HOUSE OF FASTING
Nonviolence holds that voluntary suffering can educate and transform
It was in South Africa that Gandhi first used fasting as a tool in “Satyagraha”. In essence for Gandhi, fasts were an expression of “suffering love”, in a deeply Christian sense. Gandhi’s reasons for fasting were essentially fourfold:
- it was his way of expressing his own deep sense of sorrow at the way those he loved had disappointed him
- it was his way, as their Leader, for atoning for their misdeeds
- it was his last attempt to stir deep spiritual feelings in others and to appeal to their moral sense
- it was his way of bringing the quarreling parties together.
Martin Luther King’s Nonviolence Step 5: Take Action Peacefully
This step is often used when negotiation fails to produce results, or when people need to draw broader attention to a problem. it can include tactics such as peaceful demonstrations, letter-writing and petition campaign.
I am not patient. People are starving right now. Animals are suffering right now. The planet is struggling to breathe right now. So, how do we move toward a more just and compassionate world… right now!? I’ve spent time picketing in the streets, writing members of congress, challenging unjust laws, helping grassroots groups learn and grow. What I’ve learned is that the power of self-understanding and personal responsibility can sometimes provide a quicker and more successful route to social change. Not only is it quicker, it is necessary.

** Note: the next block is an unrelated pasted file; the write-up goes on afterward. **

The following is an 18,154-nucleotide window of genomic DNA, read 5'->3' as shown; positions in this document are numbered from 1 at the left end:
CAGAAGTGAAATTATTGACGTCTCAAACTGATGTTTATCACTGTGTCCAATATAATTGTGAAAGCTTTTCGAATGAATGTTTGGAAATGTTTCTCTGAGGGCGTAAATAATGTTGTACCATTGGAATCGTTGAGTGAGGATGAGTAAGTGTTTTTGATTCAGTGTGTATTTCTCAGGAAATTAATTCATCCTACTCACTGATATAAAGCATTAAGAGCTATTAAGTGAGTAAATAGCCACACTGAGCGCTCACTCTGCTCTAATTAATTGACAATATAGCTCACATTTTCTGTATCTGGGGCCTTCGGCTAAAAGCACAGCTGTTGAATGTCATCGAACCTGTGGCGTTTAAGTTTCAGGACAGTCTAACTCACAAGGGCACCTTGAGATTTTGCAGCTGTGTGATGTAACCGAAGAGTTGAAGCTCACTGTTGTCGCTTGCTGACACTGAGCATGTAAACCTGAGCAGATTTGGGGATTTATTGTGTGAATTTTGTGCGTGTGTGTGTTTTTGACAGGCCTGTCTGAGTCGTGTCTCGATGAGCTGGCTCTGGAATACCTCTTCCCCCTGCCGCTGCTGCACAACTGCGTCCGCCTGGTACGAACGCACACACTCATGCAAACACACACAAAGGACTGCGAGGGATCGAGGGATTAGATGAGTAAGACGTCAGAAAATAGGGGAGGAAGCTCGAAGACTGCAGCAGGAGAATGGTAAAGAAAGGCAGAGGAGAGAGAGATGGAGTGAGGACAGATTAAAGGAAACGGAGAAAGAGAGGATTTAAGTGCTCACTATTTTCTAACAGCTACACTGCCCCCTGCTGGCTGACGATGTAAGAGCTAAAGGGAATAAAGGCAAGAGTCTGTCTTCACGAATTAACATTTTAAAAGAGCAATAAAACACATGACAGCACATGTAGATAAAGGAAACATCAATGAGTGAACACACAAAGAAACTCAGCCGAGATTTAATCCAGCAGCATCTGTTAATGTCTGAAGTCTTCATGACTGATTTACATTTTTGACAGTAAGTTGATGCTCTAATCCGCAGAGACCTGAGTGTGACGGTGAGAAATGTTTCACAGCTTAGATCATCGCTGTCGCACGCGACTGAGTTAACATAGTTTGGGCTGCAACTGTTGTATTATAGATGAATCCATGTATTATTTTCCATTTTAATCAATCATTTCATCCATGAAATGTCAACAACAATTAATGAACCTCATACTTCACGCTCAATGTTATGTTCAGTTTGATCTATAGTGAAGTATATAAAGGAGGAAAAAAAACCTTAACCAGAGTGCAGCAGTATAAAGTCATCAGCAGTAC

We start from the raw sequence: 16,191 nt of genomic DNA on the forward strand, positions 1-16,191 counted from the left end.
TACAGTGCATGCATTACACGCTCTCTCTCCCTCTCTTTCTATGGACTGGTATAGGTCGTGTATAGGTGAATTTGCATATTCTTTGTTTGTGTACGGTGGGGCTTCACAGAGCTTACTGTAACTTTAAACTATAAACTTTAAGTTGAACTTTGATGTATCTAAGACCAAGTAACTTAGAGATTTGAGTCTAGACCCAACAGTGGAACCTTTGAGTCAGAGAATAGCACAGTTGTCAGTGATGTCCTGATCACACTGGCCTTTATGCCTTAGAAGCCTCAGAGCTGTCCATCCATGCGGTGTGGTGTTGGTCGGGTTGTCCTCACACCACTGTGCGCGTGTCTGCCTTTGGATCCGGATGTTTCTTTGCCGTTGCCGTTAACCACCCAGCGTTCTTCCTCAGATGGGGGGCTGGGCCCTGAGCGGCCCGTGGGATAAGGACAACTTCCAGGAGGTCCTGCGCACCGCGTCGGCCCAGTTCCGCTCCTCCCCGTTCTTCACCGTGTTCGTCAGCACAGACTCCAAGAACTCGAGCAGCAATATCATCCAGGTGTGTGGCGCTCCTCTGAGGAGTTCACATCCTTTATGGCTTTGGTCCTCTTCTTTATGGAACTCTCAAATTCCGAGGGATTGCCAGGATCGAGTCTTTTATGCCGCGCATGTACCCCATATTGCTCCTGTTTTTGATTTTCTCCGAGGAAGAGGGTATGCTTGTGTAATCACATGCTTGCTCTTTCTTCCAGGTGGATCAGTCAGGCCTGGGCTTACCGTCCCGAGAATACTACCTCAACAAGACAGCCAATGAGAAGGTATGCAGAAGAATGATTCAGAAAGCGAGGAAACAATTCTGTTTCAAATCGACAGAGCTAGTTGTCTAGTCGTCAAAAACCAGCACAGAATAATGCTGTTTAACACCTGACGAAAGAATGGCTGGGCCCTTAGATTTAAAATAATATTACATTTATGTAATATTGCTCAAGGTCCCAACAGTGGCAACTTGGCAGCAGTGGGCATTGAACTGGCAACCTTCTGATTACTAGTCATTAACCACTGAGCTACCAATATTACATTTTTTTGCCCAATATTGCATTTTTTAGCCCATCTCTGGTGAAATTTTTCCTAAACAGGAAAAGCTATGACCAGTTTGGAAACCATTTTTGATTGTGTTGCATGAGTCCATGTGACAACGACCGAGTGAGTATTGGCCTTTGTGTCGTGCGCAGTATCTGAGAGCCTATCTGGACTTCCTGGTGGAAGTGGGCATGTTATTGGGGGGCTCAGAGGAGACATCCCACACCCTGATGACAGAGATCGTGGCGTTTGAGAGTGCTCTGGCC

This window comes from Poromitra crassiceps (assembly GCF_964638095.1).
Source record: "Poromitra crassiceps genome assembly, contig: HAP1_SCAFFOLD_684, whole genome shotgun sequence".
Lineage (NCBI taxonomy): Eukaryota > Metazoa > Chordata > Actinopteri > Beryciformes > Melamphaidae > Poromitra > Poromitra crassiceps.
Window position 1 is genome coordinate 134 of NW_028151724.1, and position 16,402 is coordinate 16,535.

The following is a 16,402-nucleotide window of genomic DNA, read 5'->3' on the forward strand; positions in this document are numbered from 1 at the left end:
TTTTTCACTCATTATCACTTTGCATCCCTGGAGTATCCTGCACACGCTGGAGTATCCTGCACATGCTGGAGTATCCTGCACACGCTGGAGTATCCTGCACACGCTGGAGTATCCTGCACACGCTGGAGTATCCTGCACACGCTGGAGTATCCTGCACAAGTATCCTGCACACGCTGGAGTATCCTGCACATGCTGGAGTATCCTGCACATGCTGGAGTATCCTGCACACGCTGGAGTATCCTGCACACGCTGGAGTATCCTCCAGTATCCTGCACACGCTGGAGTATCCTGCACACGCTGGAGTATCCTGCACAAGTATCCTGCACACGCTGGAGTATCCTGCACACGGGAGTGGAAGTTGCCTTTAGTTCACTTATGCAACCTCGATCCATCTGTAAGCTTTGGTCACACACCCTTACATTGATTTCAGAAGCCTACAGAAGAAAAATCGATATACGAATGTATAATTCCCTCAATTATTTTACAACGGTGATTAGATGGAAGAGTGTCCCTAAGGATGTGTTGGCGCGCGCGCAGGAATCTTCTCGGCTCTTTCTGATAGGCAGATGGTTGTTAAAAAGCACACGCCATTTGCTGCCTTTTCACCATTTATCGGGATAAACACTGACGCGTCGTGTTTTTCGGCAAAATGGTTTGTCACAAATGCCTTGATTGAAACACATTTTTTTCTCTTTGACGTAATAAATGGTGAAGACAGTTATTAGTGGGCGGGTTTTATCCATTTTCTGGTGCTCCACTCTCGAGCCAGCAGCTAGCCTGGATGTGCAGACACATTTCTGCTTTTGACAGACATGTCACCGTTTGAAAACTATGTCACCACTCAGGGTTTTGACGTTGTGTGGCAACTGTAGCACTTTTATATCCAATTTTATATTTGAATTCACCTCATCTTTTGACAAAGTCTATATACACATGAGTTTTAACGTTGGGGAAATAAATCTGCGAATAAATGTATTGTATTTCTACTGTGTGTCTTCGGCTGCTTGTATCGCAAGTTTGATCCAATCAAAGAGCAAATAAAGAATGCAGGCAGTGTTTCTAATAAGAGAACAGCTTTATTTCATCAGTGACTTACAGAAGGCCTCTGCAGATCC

And the Lord God commanded both Adam and Eve, saying, Of every tree of the garden thou mayest freely eat: But thou shall not kill, neither for food nor for sport and thou shalt not eat of the flesh of animals: for in the day that thou eatest thereof thou shalt surely die – and the purpose of my creation will be frustrated. And the Lord God said, With this admonition, I know that it is not good that humans should be alone; I will make loyal and trusting friends for them.
- What does Mormonism say about Animal Rights? (themormonworker)
- Give Place that a Seed Be Planted – LDS Environmentalism
- A Life Connected – Be a Vegan for…
- Saving the Planet, One Meal at a Time (PeacePower)
- Quotes on Vegetarianism
“Are you not afraid of being killed?” you may ask me. No. Great conscience! who cares about being killed? They cannot kill you. They may shoot a ball into you, and your body may fall; but you will live. Who cares about dying? We are associated with eternal principles: they are within us as a well springing up to eternal life. We have begun to live for ever’. Did not Jesus also say: And fear not them which kill the body, but are not able to kill the soul: but rather fear him which is able to destroy both soul and body in hell. (Matt. 10:28)
- To the Sound of Guns: LDS Apostle on Civil Rights
- Seek to Persuade All
- Early Mormons Exercised Civil Disobedience
- Violence Threatens LDS Church Efforts in Nigeria
As we seek the purity and spirituality desired by the gospel, we enter into powerful conflict with our libidos and our sense of manhood, given the way [the American] discourse defines it. Mormonism exacerbates this conflict with its focus on sexuality as the major defining criterion for purity. Sexuality can [therefore] define us further as good Mormon men or cause us to lose our salvation. It represents the degree to which we hold to Church teachings and to which we accept the power of our Church leaders. As a result, we organize anxiety, fear, faith and hope around our penises, our libidos, and our sense of ourselves as gendered and religious beings. read more…